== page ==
eople are very busy — raising families, learning and studying, building careers. We’re busy with extended family, friends, and community. Most people have no time to breathe. Usually this means that they have no time for themselves, no time to unwind, relax, or recharge. But sometimes, this phrase can be understood literally: We have no time to breathe.

“My blood pressure was climbing through the roof, so my doctor told me I had to make some lifestyle changes. He referred me to a clinic that teaches mindfulness meditation. ‘You need to relax,’ he said, ‘before something bad happens to you.’ I was scared, so I followed his advice and signed up for a 12-week meditation course. It was the best thing ever!

“During those weeks I felt like I had a new lease on life. I slept better, was happier, and felt less stressed. My family noticed a dramatic change, and they were thrilled. I was sad when the course was over. Of course, I had learned all I really needed to know to maintain a healthier, heart-wise lifestyle, and I was determined to keep meditating. And for the first couple months after the course, I did.

“But then, you know how it is, the Yamim Tovim came, I had to work extra hours, and I was crazy busy with everything. I told myself I would get back into it once everything settled down. But who was I kidding? Life never really settles down. I’ve meditated maybe twice in the past four months. And I’m starting to feel the old stress come back….”

This woman learned a powerful technique for maintaining wellbeing, but she was simply too busy to use it. The truth is, that many stress-reduction clinics often teach time-consuming meditation and relaxation practices. Participants in these groups may spend an hour or so at each class learning how to relax tense muscles, breathe deep belly breaths, and quiet their noisy, stress-laden minds.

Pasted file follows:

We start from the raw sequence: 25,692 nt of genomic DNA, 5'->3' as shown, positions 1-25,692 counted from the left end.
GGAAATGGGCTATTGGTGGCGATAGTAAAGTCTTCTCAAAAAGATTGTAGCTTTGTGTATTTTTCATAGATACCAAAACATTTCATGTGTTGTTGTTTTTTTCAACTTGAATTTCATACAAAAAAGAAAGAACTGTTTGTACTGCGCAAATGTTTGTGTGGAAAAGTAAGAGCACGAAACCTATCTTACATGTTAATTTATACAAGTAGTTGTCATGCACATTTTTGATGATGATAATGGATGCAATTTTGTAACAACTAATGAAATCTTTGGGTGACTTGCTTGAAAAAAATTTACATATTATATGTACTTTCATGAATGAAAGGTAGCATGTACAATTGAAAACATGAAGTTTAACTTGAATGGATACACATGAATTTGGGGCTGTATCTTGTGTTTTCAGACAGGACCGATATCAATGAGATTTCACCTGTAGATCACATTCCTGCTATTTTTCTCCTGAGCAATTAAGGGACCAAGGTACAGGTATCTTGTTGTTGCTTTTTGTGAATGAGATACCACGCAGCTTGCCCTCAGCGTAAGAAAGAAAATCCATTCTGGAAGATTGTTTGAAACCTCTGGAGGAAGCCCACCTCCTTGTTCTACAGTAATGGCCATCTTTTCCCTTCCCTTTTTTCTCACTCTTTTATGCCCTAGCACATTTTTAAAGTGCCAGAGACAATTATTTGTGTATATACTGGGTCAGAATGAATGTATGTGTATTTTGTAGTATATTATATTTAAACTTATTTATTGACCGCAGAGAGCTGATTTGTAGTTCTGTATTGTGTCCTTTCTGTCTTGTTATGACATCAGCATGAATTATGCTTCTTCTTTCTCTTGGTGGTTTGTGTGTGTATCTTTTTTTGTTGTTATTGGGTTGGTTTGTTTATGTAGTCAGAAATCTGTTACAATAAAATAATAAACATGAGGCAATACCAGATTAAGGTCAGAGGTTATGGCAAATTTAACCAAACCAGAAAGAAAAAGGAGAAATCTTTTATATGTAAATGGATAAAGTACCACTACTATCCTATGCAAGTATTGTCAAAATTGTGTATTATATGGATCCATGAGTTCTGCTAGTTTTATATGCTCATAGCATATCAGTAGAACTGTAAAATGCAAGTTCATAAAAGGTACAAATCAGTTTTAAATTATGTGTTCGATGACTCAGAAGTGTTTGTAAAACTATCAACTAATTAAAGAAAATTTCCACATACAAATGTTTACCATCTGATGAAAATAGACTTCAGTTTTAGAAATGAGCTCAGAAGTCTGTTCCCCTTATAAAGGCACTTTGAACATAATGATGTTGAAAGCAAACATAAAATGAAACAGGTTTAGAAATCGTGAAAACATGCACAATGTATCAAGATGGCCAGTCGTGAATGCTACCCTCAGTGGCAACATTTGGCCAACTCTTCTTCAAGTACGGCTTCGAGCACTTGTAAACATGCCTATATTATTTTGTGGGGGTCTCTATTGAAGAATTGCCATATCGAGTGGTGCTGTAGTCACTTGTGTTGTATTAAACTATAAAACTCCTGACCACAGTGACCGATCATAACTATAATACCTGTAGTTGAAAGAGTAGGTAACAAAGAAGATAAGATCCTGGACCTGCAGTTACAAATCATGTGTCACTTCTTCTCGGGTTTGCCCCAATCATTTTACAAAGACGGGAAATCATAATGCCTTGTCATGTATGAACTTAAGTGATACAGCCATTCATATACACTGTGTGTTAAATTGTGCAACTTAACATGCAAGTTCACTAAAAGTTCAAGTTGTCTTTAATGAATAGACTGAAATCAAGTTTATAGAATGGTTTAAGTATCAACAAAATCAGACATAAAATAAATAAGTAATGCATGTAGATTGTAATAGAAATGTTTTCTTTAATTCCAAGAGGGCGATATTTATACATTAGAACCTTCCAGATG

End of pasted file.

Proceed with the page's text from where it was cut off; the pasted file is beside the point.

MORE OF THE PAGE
Just Three Minutes

While these classes feel great, participants understandably find it very difficult to maintain such a time-consuming practice in everyday life. That’s why I prefer the equally powerful but minimally demanding practice of HeartMath. This stress-reduction breath-based practice can be accomplished in three minutes a day. Even a minute of practice will be worthwhile. Moreover, HeartMath provides technology that allows clients to actually see the way their heart is reacting to stress — and the dramatic improvement reached after just a couple of minutes of heart-based breathing.

Funny thing, though: Even though this technique takes almost no time at all, many people “forget” to practice it on a daily basis. It turns out that many are just too busy — or too wound up — to take even a couple of minutes to reset their nervous system. They drink coffee to calm down.


The Danger of Stress

There are plenty of reasons why people don’t want to pause, including, but not limited to, the difficulty of learning and applying new strategies, the need to “keep moving,” the fear and discomfort of permitting negative feelings to rise to the surface of consciousness, and the human tendency to maintain the status quo.

We’ve got to get over all this, however, for an equally long list of reasons. First and foremost, self-neglect becomes neglect of loved ones. A person who allows stress to build relentlessly will inevitably be unpleasant and unhealthy.

Being snappy and irritable is the least of the consequences of driving oneself into the ground — literally driving oneself into the ground, facing illness and even death, are very real possible consequences of ongoing lack of quiet time for the nervous system. Anxiety, mood disorders, addictions, headaches, stomach aches, back aches, skin disorders, heart disease, cancer, and many other illnesses have been found to occur more often among those with poorly managed stress.

Self-induced emotional or physical impairment is a form of abandonment; your spouse and children need you to be here, be well, and be nice. Show your loved ones that you care about them by guarding your wellbeing (which is also a mitzvah).

It’s worth devoting those few minutes each day to your mental and physical wellbeing. This will give you more energy, more motivation, improved mood, better performance, enhanced concentration, better relationships, and better health. And funnily enough, due to your increased efficiency — you’ll have more time! (Originally featured in Family First, Issue 613)